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Table Of Contents

PREFACE
1.0WHAT YOU NEED TO KNOW ABOUT PROBABILITY
1.3 When Events are Not Independent
1.4 In Summary
2.0 INTRODUCTION TO STATISTICS
2.1 Many Ways to be "Average"
2.2 Ways to Measure Spread
2.3 Introduction to Distributions
2.4 Testing Hypotheses
2.5 For Further Study
3.0SOME DISTRIBUTIONS AND THEIR USES
3.1 Discrete Distributions
3.1.1 The Binomial Distribution
3.1.2 The Poisson Distribution
3.1.3 The Hypergeometric Distribution
3.2 Continuous Distributions
3.2.1 The Normal Distribution
3.2.1.1 The Standard Normal Distribution
Table 3-2: Standard Normal Distribution Data
3.2.1.2 The Normal Distribution’s Role in Sampling
3.2.2 Various Other Useful Distributions, In Brief
3.2.2.1 The Lognormal
3.2.2.2 The Exponential
3.2.2.3 The Weibull
3.2.2.4 The Student t
3.2.2.5 The F Distribution
3.2.2.6 The Chi-Square Distribution
3.3 In Summary
4.0MEASURING RELIABILITY
4.1 General Principles
4.2 The Versatile Weibull Distribution
Table 4-1: Life Data
4.2.1 Caveats
4.3 Measuring Reliability of Repairable Systems
4.3.1 Testing for Trends
4.3.2 Confidence Limits when the Failure Rate is Constant
4.4 Measuring Reliability of "One-Shot" Products
5.0 DEMONSTRATING RELIABILITY
5.1 Zero Failure Tests
5.2 Tests Allowing Failures
5.2.1 Controlling the Producer’s Risks
5.3 Testing Under the Exponential Distribution
5.3.1 Sequential Tests: A Short Cut
5.4 Other Test Considerations
6.0 RELIABILITY GROWTH TESTING
6.1 Duane Growth Analysis
6.1.1 Least Square Regression
6.2 AMSAA Growth Analysis
7.0 SAMPLING (POLLING) AND STATISTICAL QUALITY CONTROL
7.1 Measuring Quality from Samples
7.2 Demonstrating Acceptability Through Sampling
7.3 Statistical Quality Control
7.3.1 Control Charts
7.3.2 Control Charts for Variables
7.3.3 Range Charts
7.3.4 Interpreting Control Charts
7.3.5 Controlling Attributes
7.3.5.1 Proportions
7.3.5.2 Rates
7.3.6 Caveat: "In Control" May Not Be "In-Spec"
7.3.6.1 Measuring Process Capability
7.3.6.2 Measuring Process Performance
8.0 USING STATISTICS TO IMPROVE PROCESSES
8.1 Designing Experiments
Table 8-2: Expanded Test Matrix
Table 8-3: Orthogonal Array
8.1.1 Saturated Arrays: Economical, but Risky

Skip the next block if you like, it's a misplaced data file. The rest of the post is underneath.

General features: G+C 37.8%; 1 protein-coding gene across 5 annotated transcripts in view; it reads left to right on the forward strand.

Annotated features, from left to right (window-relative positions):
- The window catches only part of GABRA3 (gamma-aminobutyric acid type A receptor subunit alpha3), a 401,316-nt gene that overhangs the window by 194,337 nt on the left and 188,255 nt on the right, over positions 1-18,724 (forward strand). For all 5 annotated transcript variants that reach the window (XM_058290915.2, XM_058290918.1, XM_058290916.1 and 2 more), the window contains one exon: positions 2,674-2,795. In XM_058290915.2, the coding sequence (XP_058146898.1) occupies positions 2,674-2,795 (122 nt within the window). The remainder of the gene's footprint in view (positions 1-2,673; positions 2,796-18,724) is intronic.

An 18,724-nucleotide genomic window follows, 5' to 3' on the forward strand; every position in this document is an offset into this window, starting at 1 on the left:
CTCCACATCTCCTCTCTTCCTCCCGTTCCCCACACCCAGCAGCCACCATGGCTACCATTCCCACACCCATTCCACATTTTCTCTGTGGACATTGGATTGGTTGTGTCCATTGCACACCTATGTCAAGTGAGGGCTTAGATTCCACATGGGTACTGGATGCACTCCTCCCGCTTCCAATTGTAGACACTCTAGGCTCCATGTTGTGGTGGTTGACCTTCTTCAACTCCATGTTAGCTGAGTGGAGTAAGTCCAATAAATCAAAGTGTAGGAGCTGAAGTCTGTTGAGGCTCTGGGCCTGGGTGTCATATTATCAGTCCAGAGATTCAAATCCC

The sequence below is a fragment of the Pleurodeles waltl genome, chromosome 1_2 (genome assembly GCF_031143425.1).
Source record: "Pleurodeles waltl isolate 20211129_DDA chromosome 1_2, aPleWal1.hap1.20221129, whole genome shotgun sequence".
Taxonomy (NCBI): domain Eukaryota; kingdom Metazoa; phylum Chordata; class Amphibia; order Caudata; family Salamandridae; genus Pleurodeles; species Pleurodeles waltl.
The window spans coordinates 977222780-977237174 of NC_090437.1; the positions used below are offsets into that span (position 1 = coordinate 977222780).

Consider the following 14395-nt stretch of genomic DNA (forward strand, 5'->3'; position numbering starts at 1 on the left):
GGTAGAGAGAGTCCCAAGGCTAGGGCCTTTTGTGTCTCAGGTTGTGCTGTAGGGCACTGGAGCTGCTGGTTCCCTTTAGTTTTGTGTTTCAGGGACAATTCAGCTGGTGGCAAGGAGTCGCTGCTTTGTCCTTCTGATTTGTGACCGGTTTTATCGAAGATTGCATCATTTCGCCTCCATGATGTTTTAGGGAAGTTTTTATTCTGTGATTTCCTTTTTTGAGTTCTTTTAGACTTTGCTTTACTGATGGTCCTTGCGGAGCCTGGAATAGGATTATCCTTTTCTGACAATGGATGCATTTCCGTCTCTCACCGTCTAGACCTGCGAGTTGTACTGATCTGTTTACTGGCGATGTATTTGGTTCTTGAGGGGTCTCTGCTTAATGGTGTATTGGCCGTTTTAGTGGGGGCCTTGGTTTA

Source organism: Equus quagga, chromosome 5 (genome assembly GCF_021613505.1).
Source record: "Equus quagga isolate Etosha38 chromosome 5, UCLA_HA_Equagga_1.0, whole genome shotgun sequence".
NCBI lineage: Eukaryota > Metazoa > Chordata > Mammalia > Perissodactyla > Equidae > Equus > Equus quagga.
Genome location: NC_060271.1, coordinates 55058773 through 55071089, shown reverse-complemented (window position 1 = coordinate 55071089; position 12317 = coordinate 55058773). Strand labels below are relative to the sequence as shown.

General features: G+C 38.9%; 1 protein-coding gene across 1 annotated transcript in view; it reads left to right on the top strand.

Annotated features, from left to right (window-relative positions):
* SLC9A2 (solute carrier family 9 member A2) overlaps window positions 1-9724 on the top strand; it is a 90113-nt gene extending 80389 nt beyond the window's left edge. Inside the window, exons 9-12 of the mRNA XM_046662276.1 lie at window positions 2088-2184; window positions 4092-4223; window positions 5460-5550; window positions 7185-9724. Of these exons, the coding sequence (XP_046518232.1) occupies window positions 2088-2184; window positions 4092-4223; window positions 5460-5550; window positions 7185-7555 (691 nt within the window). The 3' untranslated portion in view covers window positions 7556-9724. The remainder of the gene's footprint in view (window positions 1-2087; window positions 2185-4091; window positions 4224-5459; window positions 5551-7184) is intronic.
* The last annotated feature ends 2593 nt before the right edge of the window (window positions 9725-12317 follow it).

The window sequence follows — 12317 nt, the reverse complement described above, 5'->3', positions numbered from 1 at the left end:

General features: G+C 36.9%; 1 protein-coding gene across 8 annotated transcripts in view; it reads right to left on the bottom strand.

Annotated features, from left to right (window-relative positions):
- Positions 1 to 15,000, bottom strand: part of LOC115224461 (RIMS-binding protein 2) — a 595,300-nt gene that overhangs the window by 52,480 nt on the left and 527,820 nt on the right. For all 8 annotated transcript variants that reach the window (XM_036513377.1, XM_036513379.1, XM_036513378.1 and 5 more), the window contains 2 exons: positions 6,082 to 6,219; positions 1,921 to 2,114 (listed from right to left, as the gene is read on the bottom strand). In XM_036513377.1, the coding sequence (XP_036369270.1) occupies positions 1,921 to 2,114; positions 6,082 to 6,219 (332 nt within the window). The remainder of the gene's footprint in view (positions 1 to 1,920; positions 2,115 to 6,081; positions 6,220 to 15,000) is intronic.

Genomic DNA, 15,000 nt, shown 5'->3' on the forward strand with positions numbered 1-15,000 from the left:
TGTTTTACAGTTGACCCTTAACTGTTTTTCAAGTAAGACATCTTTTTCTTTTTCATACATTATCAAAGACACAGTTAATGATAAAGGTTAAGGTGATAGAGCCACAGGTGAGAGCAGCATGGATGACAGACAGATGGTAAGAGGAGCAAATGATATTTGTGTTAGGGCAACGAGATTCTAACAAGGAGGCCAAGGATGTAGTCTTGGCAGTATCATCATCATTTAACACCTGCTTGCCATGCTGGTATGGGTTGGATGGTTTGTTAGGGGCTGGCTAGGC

8.1.2 Testing for Robustness
8.2 Is There Really a Difference?
8.3 How Strong is the Correlation?
9.0 CLOSING COMMENTS
Critical Values of the F Distribution for Tests of Significance
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Practical Statistical Tools for the Reliability Engineer

Practical Statistical Tools for the Reliability Engineer

Ratings: (0)|Views: 2,767 |Likes:
Published by Tom1944
This book presents some basic material on probability and statistics and provides examples
of how they are used in reliability engineering. To keep the book short and uncomplicated, not
all subjects will be treated in detail and many more topics were ignored. Nevertheless, this text
should help the novice reliability engineer understand the utility of probability and statistics, and
can serve as a quick reference and refresher for the experienced engineer.
It is important to remember that reliability engineering is not just the application of
probability and statistics, and probability and statistics are not exclusively dedicated to reliability
engineering. Reliability engineering is the science of designing products and processes to be
reliable. Probability and statistics are simply tools that can help evaluate, predict, and measure
reliability, among other uses. However, it is important for every reliability engineer to be able to
use these tools effectively.
This book presents some basic material on probability and statistics and provides examples
of how they are used in reliability engineering. To keep the book short and uncomplicated, not
all subjects will be treated in detail and many more topics were ignored. Nevertheless, this text
should help the novice reliability engineer understand the utility of probability and statistics, and
can serve as a quick reference and refresher for the experienced engineer.
It is important to remember that reliability engineering is not just the application of
probability and statistics, and probability and statistics are not exclusively dedicated to reliability
engineering. Reliability engineering is the science of designing products and processes to be
reliable. Probability and statistics are simply tools that can help evaluate, predict, and measure
reliability, among other uses. However, it is important for every reliability engineer to be able to
use these tools effectively.

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Published by: Tom1944 on Jan 10, 2010
Copyright:Attribution Non-commercial

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